Somewhere in Tokyo there’s a tiny basement cafe with no windows, three clocks telling different times, Mocha coffee, and has a special seat with a ghost that sits in it reading a book while drinking said coffee. Once a day the ghost needs to go to the toilet and while she’s away from the seat anyone who sits in it can be served a coffee and travel back in time: but there are rules.
Rule 1: nothing you do in the past will ever change the present.
Rule 2: you cannot leave the seat.
Rule 3: you can only meet people who were in the cafe at the time.
Rule 4: you only get to use the seat once, no second chances.
Rule 5: you must finish the coffee before it gets cold.
If you don’t drink the coffee before it gets cold you become a ghost. It doesn’t say whether you replace the existing ghost or if that’s how the existing ghost came to be, just best not let the coffee get cold.
The book is divided into 4 chapters, each with it’s own time travel escapade. The character list is quite small as it only involves the staff and customers of the cafe — which is a very small cafe — this gives us a much more intimate relationship with each of them and their problems.
As the book builds so does the emotional level of each journey, getting deeper and deeper until the very last journey which i found to be quite a damper of ones eyeballs.
The main point of these stories seems to be that if you could go through time to meet someone but meeting them wouldn’t change a thing in the present what exactly would be the point? This is where most temporal sci-fi falls flat on its face because we always get to the paradox of you wouldn’t have gone back in time if you changed the reason for going back in the first place: this book doesn’t make those temporal mistakes.
All in all, very enjoyable and emotionally moving.
My only gripe: why’s there a cat on the cover when there isn’t a cat in the book?
And the journeys don’t end in this book, there’s a sequel, Tales from the Cafe, which has another 4 characters and their respective journeys in time: maybe the cat gets a mention in this. I’ll be sure to write a review when i get around to reading it.
A brilliant ending to a really enjoyable trilogy.
It was a slow start in Red Sister, some might even say “tedious” in those early pages, but for those who stick with it you’ll be rewarded well for your reading efforts as the whole trilogy has been a good, slow crescendo all the way to the end, and it’s an end that doesn’t disappoint at all.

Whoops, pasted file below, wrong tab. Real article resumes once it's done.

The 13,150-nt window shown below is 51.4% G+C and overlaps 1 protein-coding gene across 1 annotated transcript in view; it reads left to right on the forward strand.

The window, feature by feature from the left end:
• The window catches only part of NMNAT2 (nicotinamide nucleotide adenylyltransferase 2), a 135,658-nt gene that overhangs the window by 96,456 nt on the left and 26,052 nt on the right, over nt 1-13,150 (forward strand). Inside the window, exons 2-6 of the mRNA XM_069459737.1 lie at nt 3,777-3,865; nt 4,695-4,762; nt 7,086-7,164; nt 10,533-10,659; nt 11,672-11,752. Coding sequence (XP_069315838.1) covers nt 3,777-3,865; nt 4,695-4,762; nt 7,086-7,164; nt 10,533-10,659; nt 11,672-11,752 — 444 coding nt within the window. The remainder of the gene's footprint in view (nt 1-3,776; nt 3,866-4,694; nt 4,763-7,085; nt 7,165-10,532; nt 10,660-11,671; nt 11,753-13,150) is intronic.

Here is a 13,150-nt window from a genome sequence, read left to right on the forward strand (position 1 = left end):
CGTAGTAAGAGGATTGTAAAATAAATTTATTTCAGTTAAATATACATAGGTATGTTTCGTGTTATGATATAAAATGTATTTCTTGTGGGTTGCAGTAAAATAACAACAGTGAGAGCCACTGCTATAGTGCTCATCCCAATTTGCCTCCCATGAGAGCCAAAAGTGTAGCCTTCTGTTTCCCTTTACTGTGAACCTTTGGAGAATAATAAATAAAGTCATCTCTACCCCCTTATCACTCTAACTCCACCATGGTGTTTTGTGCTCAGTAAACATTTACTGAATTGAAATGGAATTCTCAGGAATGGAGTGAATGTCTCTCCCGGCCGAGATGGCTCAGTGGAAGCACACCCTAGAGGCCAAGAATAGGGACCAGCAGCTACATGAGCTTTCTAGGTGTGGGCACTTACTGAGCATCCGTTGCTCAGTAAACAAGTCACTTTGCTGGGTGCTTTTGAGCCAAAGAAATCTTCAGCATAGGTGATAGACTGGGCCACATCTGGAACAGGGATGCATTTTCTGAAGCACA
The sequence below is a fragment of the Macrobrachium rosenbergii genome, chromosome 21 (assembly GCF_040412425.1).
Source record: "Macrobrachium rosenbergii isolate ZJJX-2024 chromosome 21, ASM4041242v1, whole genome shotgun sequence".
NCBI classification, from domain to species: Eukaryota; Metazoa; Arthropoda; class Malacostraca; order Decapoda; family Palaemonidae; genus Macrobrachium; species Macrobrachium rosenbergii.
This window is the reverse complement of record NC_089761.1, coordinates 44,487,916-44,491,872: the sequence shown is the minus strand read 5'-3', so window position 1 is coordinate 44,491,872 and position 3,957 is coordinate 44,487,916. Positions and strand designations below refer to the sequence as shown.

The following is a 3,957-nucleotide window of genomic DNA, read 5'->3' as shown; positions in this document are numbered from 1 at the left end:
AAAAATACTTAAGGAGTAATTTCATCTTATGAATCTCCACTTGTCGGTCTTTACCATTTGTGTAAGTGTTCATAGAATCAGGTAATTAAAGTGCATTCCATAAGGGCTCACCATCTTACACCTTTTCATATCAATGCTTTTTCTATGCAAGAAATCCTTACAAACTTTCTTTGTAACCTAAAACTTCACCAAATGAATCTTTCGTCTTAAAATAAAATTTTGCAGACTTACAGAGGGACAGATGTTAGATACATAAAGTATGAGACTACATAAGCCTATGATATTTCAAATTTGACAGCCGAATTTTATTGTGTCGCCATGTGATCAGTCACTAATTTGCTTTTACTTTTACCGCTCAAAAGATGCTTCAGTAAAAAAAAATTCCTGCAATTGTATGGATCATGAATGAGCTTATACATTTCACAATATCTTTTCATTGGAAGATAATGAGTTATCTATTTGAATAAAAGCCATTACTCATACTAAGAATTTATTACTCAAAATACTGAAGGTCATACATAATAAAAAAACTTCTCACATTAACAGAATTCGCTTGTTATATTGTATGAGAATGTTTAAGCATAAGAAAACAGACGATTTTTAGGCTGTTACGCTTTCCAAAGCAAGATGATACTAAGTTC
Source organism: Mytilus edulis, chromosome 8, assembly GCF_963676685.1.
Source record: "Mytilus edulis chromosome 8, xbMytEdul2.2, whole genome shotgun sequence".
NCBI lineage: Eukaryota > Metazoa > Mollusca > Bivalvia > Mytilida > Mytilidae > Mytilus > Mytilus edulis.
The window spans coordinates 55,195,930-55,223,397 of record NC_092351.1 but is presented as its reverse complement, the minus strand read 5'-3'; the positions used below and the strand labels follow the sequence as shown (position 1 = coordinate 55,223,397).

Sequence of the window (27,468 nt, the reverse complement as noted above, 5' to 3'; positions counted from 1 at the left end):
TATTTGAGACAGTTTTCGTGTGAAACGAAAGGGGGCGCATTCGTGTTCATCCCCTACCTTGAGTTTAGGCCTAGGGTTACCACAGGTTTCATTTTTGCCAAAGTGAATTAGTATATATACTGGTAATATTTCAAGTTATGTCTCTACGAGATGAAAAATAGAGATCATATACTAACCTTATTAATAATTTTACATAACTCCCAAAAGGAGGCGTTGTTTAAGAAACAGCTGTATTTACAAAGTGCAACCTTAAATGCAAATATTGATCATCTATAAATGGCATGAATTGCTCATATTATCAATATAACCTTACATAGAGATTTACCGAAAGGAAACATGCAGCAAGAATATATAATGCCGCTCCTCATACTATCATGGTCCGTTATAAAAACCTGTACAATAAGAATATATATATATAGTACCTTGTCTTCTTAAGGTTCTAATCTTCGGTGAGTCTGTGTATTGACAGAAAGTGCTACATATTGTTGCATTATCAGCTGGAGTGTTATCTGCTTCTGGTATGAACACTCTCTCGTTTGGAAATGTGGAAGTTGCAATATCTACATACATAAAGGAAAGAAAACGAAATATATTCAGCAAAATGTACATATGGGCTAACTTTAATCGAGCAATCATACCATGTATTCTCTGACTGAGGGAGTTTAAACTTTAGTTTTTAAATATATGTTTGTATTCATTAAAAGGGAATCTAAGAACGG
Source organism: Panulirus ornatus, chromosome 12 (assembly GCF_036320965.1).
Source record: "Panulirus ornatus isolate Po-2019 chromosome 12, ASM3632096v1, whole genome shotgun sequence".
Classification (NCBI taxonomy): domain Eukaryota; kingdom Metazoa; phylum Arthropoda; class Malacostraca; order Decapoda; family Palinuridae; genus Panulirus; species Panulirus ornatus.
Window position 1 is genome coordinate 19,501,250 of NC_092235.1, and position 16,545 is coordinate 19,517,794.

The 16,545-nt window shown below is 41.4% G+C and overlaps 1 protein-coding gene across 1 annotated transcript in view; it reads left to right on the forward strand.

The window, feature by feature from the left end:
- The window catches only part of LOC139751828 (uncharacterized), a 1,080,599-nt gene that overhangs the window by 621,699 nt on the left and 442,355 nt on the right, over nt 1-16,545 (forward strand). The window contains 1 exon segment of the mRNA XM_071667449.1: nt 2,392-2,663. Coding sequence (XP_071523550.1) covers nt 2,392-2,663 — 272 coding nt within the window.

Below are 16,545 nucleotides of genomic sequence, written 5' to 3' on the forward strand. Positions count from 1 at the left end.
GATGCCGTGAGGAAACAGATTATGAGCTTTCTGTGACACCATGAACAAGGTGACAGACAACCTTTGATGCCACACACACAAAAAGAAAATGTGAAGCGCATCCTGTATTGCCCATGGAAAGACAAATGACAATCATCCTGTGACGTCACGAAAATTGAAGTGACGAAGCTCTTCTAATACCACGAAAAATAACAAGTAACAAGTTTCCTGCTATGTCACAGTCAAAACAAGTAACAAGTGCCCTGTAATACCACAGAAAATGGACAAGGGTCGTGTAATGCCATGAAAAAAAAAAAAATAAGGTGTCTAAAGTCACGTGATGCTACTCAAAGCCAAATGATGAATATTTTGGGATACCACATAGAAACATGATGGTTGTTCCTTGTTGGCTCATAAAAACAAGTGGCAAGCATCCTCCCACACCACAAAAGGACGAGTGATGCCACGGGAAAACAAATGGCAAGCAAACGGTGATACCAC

If you like really good fantasy with a little sci-fi thrown in then these books will not to disappoint. It’s big, a lot of pages, but it’s well worth all the hours.
Best of all, when you get to the end of the Kindle version you’ll find out that it doesn’t end there. For all us Abeth fans, Mark has just begun a new trilogy with The Girl and the Stars. I am so looking forward to more from this ice world.
Ten out of ten.
A novella that fits in between Grey Sister and Holy Sister.
Essentially, it’s just an enjoyable little side escapade for our protagonists as we are all invited to a Sis’, young adults, soiree down in Verity after a series of unexplained poisonings. And we even get the beginnings of some real romance creeping into our story line for Nona: ooh-er!
Yes folks, more of that great action packed shenanigans that we have come to expect from a Sis soiree: all good fun.
We begin this book about 2 years after the end of Red Sister.
Except for Clera and Hessa, Nona and company are all back at Sweet Mercy moving up to grey class and enjoying new rivalries and enemies there. Yes folks, it’s more of the catholic girls school dorm rivalry and pecking order stuff that Red Sister was full of. However, the petty rivalries and pecking order stuff don’t take up much of our time as this book soon picks up speed as Nona has to run away from Sweet Mercy to escape the Inquisition who have turned up at Sweet Mercy with a nefarious agenda.